Blimey – who saw that coming?
Ten changes, including a sprinkling of anti-heroes, and after three wins on the spin we make it four… at Goodison… in a cup… with Naismith scoring… and we keep a clean sheet.
Make a note in the diary: Tuesday, September 20, 2016 – a day when everything in the Canary world felt right.
The short-termism of football of course means it could all go belly up on Saturday against Burton Albion and be followed by Ed Ballsing up his cha-cha-cha – which would dissipate the feelgood factor quicker than saying ‘Nathan who?’ – but it’d wrong not to enjoy the moment.
The Murphys naturally continue to make the headlines – Jacob profiting even though he wasn’t in the squad – and there’s no question the stage is now set fair for both to plunder more than their share of goals and plaudits in the months ahead, but there was so much more to last night’s win than just them.
Louis Thompson for example. Where did that performance come from?
Up against a midfield that contained a couple of England internationals and which was guaranteed to have more than its fair share of the ball, the former Swindon man stood up to the test and more and blew holes in the theory that minus Alex Tettey we have no-one capable of sitting in front of the back-four.
Youssouf Mulumbu – one who had previously threatened but failed to take the Tettey mantle – also offered glimpses of the player West Brom fans were loathe to see depart, and both hassled, harried, closed down and stood firm against Merseyside’s blue half.
But, as is ever the case, wins of this ilk don’t come around just because of individual performances. They happen because as a unit the team has cohesion, belief and a plan. And, often, because you have had a bit of luck.
Every box was ticked last night.
We rode our luck at times and were grateful to the profligacy of Barkley and Deulofeu, the abs of Alex Pritchard and the standing foot of Steven Naismith, but… so what. We bemoan the breaks when they go against us, so therefore should accept them with open arms when they come our way.
And, who knows, maybe one of the ugliest scuffs ever witnessed could just kick-start the City career of Naismith – one that so far has been punctuated with moans, groans, slips, frowns and scowls.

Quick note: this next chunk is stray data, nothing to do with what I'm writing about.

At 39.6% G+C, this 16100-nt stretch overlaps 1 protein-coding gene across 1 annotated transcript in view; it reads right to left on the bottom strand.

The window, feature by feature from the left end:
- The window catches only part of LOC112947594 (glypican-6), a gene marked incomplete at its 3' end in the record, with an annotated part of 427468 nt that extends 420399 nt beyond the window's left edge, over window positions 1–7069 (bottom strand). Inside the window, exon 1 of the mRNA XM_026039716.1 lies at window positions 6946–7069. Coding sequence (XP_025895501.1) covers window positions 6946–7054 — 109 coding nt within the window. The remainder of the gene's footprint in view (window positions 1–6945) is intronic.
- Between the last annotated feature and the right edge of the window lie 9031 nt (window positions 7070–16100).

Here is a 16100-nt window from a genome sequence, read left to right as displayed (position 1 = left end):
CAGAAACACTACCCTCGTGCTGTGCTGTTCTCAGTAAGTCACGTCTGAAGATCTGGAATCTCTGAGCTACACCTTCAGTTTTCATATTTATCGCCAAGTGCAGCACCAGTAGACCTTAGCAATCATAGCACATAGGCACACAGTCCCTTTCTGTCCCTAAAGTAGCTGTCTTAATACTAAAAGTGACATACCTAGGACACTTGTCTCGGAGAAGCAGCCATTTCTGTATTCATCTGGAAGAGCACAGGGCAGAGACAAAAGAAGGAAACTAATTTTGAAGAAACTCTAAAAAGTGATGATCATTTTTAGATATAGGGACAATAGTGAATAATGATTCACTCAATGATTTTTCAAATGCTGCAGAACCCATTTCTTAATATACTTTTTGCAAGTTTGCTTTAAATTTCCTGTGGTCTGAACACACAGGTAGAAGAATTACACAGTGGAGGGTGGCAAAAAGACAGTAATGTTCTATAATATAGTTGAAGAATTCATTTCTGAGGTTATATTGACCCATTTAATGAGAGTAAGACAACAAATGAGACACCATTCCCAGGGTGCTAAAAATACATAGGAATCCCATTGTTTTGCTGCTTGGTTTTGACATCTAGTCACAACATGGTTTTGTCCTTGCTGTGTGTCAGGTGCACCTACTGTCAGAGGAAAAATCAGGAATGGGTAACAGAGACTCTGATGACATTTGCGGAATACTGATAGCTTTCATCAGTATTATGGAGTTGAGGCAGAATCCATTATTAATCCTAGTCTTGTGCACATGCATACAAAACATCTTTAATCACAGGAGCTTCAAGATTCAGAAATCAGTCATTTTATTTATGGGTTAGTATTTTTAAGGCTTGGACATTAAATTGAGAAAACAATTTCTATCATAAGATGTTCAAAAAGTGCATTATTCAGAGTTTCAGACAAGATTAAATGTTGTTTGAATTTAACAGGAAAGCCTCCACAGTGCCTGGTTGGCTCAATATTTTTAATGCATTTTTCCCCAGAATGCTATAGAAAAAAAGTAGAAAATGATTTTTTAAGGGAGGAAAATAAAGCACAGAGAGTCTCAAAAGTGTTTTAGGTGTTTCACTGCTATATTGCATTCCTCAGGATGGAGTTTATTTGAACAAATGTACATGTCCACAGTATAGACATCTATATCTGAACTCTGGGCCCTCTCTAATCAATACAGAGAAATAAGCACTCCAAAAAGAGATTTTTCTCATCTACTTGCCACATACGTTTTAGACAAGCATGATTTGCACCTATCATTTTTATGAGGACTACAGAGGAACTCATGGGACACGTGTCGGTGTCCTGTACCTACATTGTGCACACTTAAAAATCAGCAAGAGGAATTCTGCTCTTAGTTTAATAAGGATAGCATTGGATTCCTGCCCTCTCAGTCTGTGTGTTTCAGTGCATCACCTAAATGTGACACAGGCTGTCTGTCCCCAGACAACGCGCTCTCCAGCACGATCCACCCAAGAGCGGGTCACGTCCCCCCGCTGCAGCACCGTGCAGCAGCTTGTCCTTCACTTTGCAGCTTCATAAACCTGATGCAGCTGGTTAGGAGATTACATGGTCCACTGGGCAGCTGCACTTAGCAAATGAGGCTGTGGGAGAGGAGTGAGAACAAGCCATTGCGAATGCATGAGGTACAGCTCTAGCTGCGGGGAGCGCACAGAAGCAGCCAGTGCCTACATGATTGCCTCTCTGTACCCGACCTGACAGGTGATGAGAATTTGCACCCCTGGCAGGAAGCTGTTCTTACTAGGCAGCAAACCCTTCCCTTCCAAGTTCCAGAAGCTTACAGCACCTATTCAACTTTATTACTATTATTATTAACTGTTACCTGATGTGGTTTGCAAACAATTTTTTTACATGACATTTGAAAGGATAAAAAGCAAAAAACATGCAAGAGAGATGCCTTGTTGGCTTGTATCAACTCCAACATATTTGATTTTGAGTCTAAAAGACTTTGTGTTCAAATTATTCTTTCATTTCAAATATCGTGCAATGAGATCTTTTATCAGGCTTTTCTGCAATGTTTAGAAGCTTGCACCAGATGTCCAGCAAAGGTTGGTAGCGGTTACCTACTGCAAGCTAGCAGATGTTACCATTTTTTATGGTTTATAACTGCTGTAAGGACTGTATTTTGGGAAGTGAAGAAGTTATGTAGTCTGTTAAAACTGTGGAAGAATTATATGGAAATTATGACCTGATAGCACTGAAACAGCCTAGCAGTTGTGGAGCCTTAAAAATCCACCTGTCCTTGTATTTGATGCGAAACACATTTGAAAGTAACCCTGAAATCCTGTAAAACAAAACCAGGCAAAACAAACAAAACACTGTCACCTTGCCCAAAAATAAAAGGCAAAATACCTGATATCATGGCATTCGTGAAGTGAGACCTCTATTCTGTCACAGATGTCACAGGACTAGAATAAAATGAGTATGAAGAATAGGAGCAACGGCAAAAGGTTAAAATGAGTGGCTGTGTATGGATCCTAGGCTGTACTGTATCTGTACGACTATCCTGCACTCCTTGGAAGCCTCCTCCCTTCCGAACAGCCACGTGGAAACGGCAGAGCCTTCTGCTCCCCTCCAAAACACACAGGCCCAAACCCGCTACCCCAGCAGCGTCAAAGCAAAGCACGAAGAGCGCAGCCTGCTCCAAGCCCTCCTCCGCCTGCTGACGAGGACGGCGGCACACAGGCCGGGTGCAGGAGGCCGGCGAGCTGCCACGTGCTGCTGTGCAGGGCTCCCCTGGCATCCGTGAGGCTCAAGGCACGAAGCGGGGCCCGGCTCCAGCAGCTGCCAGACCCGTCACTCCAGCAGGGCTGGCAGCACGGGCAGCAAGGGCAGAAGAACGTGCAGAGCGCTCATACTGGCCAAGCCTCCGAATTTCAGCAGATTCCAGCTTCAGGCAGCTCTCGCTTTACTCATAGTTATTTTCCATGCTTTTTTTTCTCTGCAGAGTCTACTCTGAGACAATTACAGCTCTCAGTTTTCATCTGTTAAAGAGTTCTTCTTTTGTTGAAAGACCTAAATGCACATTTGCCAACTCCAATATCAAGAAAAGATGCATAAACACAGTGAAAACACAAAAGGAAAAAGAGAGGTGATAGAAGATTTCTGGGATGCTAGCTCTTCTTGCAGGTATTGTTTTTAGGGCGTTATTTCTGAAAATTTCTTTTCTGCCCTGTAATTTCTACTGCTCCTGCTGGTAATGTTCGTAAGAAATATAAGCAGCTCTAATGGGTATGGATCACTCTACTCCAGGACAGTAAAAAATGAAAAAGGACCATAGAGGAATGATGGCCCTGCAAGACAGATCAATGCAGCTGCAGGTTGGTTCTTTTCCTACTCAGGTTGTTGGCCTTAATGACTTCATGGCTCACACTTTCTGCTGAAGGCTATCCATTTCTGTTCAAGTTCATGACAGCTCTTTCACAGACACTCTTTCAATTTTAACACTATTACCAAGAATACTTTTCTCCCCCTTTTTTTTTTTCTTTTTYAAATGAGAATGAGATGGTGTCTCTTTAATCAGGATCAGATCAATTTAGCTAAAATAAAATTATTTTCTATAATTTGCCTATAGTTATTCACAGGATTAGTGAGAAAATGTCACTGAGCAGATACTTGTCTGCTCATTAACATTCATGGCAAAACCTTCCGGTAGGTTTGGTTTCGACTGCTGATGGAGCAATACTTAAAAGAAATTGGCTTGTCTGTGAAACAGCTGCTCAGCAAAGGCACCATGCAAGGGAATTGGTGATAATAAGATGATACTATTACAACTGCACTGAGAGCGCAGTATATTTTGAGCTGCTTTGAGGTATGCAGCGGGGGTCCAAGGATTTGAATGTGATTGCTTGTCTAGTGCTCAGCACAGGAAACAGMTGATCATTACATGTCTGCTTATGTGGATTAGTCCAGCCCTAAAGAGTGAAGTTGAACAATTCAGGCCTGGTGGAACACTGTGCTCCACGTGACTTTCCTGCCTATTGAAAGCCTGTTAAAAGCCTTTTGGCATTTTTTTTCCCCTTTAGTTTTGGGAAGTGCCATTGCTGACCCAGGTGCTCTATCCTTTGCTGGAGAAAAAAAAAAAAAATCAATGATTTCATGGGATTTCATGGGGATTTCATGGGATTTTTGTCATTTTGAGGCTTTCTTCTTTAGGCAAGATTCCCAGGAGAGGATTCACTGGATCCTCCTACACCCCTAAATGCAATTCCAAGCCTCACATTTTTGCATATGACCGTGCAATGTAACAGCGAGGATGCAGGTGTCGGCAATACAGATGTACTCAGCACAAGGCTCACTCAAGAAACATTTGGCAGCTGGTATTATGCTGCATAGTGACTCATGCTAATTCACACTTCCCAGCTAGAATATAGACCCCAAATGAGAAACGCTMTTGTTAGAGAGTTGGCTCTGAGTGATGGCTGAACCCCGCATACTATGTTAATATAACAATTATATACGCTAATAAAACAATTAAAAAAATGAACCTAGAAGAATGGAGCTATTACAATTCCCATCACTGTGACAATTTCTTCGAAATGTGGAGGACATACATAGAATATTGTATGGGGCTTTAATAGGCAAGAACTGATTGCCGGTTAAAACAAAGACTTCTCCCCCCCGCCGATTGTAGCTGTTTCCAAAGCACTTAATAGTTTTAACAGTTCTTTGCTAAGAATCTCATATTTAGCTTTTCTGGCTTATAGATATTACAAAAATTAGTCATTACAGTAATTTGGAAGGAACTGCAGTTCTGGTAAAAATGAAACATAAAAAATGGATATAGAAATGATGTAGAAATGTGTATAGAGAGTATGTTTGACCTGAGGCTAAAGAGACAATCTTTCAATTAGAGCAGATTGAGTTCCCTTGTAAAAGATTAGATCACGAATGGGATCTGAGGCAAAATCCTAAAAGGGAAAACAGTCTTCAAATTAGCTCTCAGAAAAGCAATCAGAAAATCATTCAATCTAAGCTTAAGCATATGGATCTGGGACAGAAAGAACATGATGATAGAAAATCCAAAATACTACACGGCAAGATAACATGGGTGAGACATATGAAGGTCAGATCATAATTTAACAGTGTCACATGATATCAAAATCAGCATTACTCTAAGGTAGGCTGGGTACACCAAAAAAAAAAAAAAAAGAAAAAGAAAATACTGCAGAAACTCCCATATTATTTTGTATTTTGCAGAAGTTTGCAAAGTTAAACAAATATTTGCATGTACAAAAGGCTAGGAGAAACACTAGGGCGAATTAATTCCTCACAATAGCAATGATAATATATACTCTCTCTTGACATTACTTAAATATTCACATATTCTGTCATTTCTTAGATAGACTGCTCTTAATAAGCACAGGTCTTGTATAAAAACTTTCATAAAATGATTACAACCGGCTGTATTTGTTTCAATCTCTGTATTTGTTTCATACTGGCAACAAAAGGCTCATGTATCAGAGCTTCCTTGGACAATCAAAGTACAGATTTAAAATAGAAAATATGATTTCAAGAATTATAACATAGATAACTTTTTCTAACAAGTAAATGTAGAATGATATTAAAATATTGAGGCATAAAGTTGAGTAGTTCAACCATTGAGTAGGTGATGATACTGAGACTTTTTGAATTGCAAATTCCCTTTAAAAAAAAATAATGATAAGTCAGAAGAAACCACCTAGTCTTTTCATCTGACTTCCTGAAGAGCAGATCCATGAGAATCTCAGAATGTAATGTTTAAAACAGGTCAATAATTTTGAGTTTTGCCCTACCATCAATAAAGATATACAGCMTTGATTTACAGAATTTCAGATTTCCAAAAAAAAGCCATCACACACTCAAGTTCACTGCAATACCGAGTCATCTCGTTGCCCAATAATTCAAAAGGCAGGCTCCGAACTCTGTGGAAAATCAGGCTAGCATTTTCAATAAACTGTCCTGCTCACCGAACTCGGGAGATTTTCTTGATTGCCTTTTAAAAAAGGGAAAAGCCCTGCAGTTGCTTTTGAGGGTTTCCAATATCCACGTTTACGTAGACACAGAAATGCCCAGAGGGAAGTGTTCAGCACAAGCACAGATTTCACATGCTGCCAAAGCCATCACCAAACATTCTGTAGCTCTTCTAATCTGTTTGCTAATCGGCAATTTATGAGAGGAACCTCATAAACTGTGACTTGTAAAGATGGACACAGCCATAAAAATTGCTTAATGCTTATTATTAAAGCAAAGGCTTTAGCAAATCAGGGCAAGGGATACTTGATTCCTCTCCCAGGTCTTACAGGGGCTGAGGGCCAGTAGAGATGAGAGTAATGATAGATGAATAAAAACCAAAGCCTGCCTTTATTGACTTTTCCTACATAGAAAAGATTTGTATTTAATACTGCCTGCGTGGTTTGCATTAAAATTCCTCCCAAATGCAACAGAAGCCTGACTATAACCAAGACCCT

But, despite evidence to the contrary, there’s a good player in there somewhere and the reception afforded him by the Everton faithful when he scored his goal told the story. They rated him – still rate him – and were sad to see him leave.
The problem for Alex Neil has been where to play him – a riddle he solved in the end by not playing him – but inspired by familiar surroundings Naismith rose to the challenge last night and in doing so offered the manager a timely reminder that he’s still around and is up for it.
[As an aside, I do wonder if him treading gently in order to not incur any wrath from his former team-mates or the Goodison faithful led to a more, calm, measured and ultimately more productive performance? Just a thought.]
John Ruddy too offered the manager food for thought and in addition to the clean sheet offered up 90+ minutes of command and hunger; two qualities that from the outside looking in had gone missing from his game. For a snapshot, if you get to see the highlights just watch his reaction to Pritchard’s goal-line clearance.
But, here I go again talking about individuals on what was a night with fourteen different stories worthy of telling, right down to the energetic second-half outing from one Kyle Lafferty and a classy first-half from Nelson Oliveira.
It boiled down to a good night, a very good night – especially for the hardy 279 who made the trip – and one that confirmed City’s squad to be in the Championship’s top two in terms of depth.
And one that has now made me doubly nervous ahead of the Clough-induced banana skin.
“Never mind the danger…”